Sep 28, 2001
© 2016, Roadracing World Publishing, Inc.
(This original, copyrighted material may not be copied, cut and pasted, published or otherwise reproduced in any way in any medium, which means, don’t post this on another website or BBS. If you want somebody else to see this, send, share or tweet a link or post a link to this page.)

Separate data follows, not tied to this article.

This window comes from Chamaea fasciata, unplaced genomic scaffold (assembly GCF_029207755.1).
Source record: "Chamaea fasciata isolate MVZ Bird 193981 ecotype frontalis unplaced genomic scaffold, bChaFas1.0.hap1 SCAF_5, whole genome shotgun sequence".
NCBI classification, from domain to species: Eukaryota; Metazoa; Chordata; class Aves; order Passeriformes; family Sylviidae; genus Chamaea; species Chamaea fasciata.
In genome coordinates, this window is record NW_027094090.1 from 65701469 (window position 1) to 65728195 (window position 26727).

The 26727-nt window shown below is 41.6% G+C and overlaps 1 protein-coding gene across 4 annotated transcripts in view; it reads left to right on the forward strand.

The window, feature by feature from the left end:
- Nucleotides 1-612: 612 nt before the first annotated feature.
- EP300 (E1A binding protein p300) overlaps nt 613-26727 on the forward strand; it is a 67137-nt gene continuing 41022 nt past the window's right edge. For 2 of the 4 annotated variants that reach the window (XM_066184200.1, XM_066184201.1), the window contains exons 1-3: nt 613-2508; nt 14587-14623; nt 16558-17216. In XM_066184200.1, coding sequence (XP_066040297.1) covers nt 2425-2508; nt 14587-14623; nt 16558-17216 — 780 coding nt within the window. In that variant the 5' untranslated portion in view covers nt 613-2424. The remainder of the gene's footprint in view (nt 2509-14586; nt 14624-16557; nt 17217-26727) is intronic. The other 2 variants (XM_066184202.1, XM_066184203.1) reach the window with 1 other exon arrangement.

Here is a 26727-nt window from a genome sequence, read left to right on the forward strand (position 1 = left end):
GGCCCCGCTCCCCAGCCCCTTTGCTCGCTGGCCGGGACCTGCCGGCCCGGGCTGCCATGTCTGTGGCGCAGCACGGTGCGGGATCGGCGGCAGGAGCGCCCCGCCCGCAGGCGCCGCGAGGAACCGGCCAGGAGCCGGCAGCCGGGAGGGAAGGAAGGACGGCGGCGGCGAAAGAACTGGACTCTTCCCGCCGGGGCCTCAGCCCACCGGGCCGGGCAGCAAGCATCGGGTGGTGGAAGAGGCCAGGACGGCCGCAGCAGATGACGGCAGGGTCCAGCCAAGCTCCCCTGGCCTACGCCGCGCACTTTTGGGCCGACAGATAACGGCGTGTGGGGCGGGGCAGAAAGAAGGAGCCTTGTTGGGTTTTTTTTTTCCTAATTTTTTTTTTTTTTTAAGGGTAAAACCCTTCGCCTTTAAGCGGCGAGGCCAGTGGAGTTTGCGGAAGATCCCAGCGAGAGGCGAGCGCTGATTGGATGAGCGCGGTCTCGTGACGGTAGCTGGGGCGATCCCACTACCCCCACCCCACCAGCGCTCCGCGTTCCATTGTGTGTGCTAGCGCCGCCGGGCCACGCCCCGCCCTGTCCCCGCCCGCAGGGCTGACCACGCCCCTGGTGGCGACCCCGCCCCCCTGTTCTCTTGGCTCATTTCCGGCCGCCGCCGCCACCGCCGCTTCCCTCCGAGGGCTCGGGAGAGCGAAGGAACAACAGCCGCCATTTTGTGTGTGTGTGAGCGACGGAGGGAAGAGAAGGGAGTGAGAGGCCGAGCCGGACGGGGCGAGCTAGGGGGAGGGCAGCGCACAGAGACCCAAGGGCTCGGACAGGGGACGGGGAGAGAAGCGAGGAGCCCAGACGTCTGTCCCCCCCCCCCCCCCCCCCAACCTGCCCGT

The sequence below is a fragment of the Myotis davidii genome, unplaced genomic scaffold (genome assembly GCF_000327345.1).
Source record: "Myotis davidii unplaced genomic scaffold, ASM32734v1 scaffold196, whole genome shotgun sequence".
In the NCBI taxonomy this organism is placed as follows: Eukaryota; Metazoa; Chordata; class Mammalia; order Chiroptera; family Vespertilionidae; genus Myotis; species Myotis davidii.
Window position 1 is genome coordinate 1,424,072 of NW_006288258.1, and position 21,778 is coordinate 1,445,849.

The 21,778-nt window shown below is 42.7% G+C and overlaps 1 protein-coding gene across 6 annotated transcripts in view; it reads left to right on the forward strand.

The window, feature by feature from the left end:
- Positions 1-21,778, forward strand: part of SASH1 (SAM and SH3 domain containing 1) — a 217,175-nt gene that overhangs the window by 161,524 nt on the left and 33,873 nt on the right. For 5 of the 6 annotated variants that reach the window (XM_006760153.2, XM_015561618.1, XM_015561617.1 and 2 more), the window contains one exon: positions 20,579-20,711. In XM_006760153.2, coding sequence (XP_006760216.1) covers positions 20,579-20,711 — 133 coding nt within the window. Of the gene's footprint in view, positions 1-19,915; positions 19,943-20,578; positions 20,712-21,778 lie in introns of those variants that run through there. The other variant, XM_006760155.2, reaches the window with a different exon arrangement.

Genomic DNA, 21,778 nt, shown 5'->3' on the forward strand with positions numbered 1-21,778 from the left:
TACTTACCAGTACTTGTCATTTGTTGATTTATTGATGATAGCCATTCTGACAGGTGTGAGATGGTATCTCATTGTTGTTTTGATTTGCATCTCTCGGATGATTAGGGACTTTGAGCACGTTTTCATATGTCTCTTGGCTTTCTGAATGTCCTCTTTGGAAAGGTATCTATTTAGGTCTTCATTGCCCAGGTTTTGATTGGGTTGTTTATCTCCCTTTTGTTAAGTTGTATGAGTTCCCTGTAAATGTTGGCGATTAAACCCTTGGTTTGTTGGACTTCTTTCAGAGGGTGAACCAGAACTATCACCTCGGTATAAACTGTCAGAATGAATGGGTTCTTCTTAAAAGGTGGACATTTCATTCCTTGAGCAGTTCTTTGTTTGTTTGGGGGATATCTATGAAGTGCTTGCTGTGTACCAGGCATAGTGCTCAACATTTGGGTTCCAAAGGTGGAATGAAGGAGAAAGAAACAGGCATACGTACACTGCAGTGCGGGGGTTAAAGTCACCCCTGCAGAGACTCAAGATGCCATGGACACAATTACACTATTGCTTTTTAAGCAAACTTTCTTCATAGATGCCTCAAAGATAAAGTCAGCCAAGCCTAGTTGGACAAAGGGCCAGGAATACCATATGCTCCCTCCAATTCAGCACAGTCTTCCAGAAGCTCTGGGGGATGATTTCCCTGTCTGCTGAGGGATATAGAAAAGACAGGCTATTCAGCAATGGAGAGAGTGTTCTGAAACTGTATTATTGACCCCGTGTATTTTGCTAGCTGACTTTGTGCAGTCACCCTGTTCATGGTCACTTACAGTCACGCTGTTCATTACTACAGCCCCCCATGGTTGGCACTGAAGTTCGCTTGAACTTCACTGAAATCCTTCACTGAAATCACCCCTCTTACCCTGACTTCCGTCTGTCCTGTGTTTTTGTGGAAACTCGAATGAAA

From a Ducati press release:<BR><BR>WORLD SUPERBIKE CHAMPIONSHIP<BR>ROUND 13 – IMOLA (ITALY)<BR>September 28-30 2001<BR><BR>PREVIEW<BR><BR>The 2001 World Superbike Championship draws to a close at Imola's Enzo & Dino Ferrari Circuit with the final round of an enthralling season that has seen Ducati Corse make a clean sweep of both Riders' and Manufacturers' titles. Troy Bayliss (Ducati Infostrada) clinched the Riders' title in Holland, while Ducati won a record tenth Manufacturers' crown at the previous round in Germany. The race at Imola will be a triumphant homecoming for the Bologna-based constructor, whose factory lies just along the Via Emilia, and what better place to celebrate victory in the WSBK championship than at a circuit dedicated to another Italian motorsport legend, EnzoFerrari.<BR><BR>A PIECE OF HISTORY<BR>This weekend's final round is also special for another reason because 29 years ago the Imola circuit saw the unfolding one of the most important chapters in Ducati's history. In 1972 the Italian manufacturer took a sensational 1-2 win in the Imola 200 Miles race with Paul Smart heading home Bruno Spaggiari on special twin-cylinder Ducati 750 Imola Desmo bikes. The race changed the destiny of Ducati, which redefined its approach to racing and focussed its attention almost exclusively on competition reserved for production-based machines. The rest, as they say, is history, and Ducati's record in WSBK since the category's creation in 1988 is an extraordinary example of the company's outstanding racing heritage. For this occasion, the number 21 championship-winning Ducati 996R Infostrada of Troy Bayliss has been sprayed in a silver livery evoking Smart's 1972 bike and the Australian will be wearing special black leathers designed by Dainese for Imola. The 1972 Ducati 750 Imola Desmo will be on display in the paddock and both Smart and Spaggiari will make appearances at Imola.<BR><BR>With 369 points on the board, Troy Bayliss (Ducati Infostrada) cannot be caught by his rivals and the newly-crowned champion goes into the Imola race with all the pressure off and eager to add to his tally of six wins this year. "I still feel really good after winning the world championship three weeks ago", declared Bayliss. "It's a great achievement and everyone in the team is still happy but we're looking forward to this weekend and hopefully we'll get a good result. The silver bike looks really sparkling although I haven't seen it in the sun yet! It'll be a great race with everyone hoping to win, although I expect Colin to be the man to beat here".<BR><BR>A sensational end-of-season run by Ruben Xaus (Ducati Infostrada) has seen the 23-year-old Spanish rider surge up the points table and confirm the expectations Ducati placed in him when they signed him up for a full WSBK championship season at the end of last year. "I'm just going out there to do the best I can in the final race of the year", said Xaus. "Obviously now that I've won a race, it's a weight off my shoulder, but it hasn't changed my mentality. I will be happy once again to finish on the podium and end my season on a high note".<BR><BR>Ben Bostrom (Ducati L&M) is also determined to leave his mark on the legendary Imola track. The Californian lies just 31 points behind his fellow-American Colin Edwards and with 50 points up for grabs, will be aiming to help bring about a Ducati 1-2. At Imola Ben will also receive a special prize from championship organisers SBK International, ‘Most Approachable Rider', voted by visitors to the official SBK website and the Paddock Show.<BR><BR>"I can't wait for Imola", declared Bostrom, "because I have to make up for the last two rounds, in particular the one at Assen when we<BR>never really got going. When you are used to finishing in the top 3, it's hard not to be disappointed when things don't go well. Sorry for the other guys out there, but I plan to win and that's the end of the story."<BR><BR>CHAMPIONSHIP POINTS (after 12 of 13 rounds): Riders<BR>1° BAYLISS (DUCATI INFOSTRADA) 369 (2001 World Superbike Champion)<BR>2° Edwards (Honda) 317<BR>3° BOSTROM (DUCATI L&M) 286<BR>4° Corser (Aprilia) 264<BR>5° Hodgson (Ducati GSE) 254<BR>6° Chili (Suzuki) 225<BR>7° XAUS (DUCATI INFOSTRADA) 191<BR>8° Yanagawa (Kawasaki) 170<BR>9° Okada (Honda) 149<BR>10° Lavilla (Kawasaki) 147.<BR><BR>Manufacturers<BR>1° DUCATI 508 (2001 World Superbike Champions)<BR>2° Honda 369<BR>3° Aprilia 298<BR>4° Kawasaki 270<BR>5° Suzuki 241<BR>6° Yamaha 30<BR>7° Benelli 4.<BR><BR>THE IMOLA CIRCUIT<BR><BR>The need for speed has formed part of Imola's DNA since ancient times. Imola was called Forum Cornelii at the time of ancient Rome and there was already an amphitheatre for chariot racing in 80 BC. The current track took shape at the end of the 1940s. To create work for the depressed post-war economy, it was decided to build a series of public roads linking the Via Emilia, where the Rivazza curve can be found today, to the town of Codrigano and the Tosa curve. Four Imola motorsport enthusiasts (Alfredo Campagnoli, Graziano Golinelli, Ugo Montevecchi e Gualtiero Vighi) then decided to build a racetrack between the hills. This was followed by the enthusiastic dedication of Checco Costa, who went on to organise a series of major motorcycle racing events at a circuit that has since become one of the greatest racetracks in the world.<BR><BR>CIRCUIT RECORDS (no WSBK lap records)<BR>Lap Record, n/a<BR>Superpole, n/a<BR>Qualifying, n/a<BR>Italian Superbike, Casoli (Ducati) 1'54.272 (155.513 km/h) 1999TV COVERAGE<BR>Eurosport (pan-European – all times CET): 29/9 1100 Qualifying (live)<BR>30/9 0830 Superpole (delayed), 0930 Warm-up (live), 1145 Race 1 (Live), 2000 Race 2 (delayed).<BR><BR>INTERNET AUDIO & VIDEO ‘LIVE' COVERAGE<BR>Ducati fans world-wide can get a feel for WSBK action from Imola this weekend with ‘live' audio/video coverage from the Ducati Infostrada pit garage during qualifying. Exclusive ‘web-cam' video coverage, organised in collaboration with Motonline, will be broadcast on: , and . The first link-up will be during Friday qualifying at 1445 CET with the second during Saturday final qualifying at 1045 CET. The Ducati Corse ‘chat-line' will also offer Internet users the possibility of chatting live with newly-crowned World Superbike champion Troy Bayliss, who will answer questions directly from the pit garage. The ‘chat-line' will be operative at 1830 CET on Friday 28 September and can be accessed through and now an Aprilia press release:<BR><BR> <BR> <BR><BR><BR>Aprilia Superbike Press Information<BR>Superbike World Championship 2001<BR>Round 13 - Imola (Italy) 28/29/30 September 2001<BR>Preview <BR><BR>Superbike makes its debut on the Santerno circuit: Sunday's arena for the final round of the 2001 Championship. Riders on the three official twin-cylinder RSV Mille bikes from Noale: Corser, Laconi and Antonello.<BR><BR>Imola will be hosting the final round of the 2001 season and the debut of Superbike on the track named after Enzo and Dino Ferrari. But if one takes a closer look at the annals of motorcycling history, Sunday's meeting could be termed a return to the "origins" of the sport. Indeed,what might be considered as the forerunners of Superbike made their first appearance here on 23 April 1972: the historical 200 Miles of Imola. Some of the legendary names of motorcycling appeared in that memorable event: Paul Smart, Bruno Spaggiari and Walter Villa.<BR><BR>"Modern" Superbikes have come to Imola after a long and hard-fought season. The 2001 title has already been awarded, but Sunday is still sure to offer a great show. The main aim of the three Aprilia riders is precisely to give the public all the excitement they've come for. Troy Corser and Regis Laconi, flanked by Noale's official test rider, Alessandro Antonello, are attempting to repeat their results in the early-summer trials. That was when Laconi made second-best time, a hair's breadth away from Edwards, with Corser 4th and Antonello 7th. Those two sweltering days in July brought in masses of information, which now needs to be used for this weekend's races. <BR><BR>The track: 4,933 metres - 10 left curves - 6 right curves - 358-metre finishing straight.<BR><BR>The records: no previous record.<BR><BR>Unofficial timings during the July tests:<BR>1st Edwards (Honda) 1'49.42<BR>2nd Laconi (Virgilio Aprilia Axo) 1'49.70<BR>3rd Okada (Honda) 1'49.72<BR>4th Corser (Virgilio Aprilia Axo) 1'49.93<BR>5th Bostrom (Ducati) 1'50.34<BR>6th Bayliss (Ducati) 1'50.52<BR>7th Antonello (Virgilio Aprilia Axo) 1'50.99<BR>8th Lavilla (Kawasaki)<BR>1'51.20<BR>9th Yanagawa (Kawasaki) 1'51,30<BR>10th Martin (Ducati) 1'51,86<BR>11th Parkes (Ducati) 1'52.49.<BR> <BR>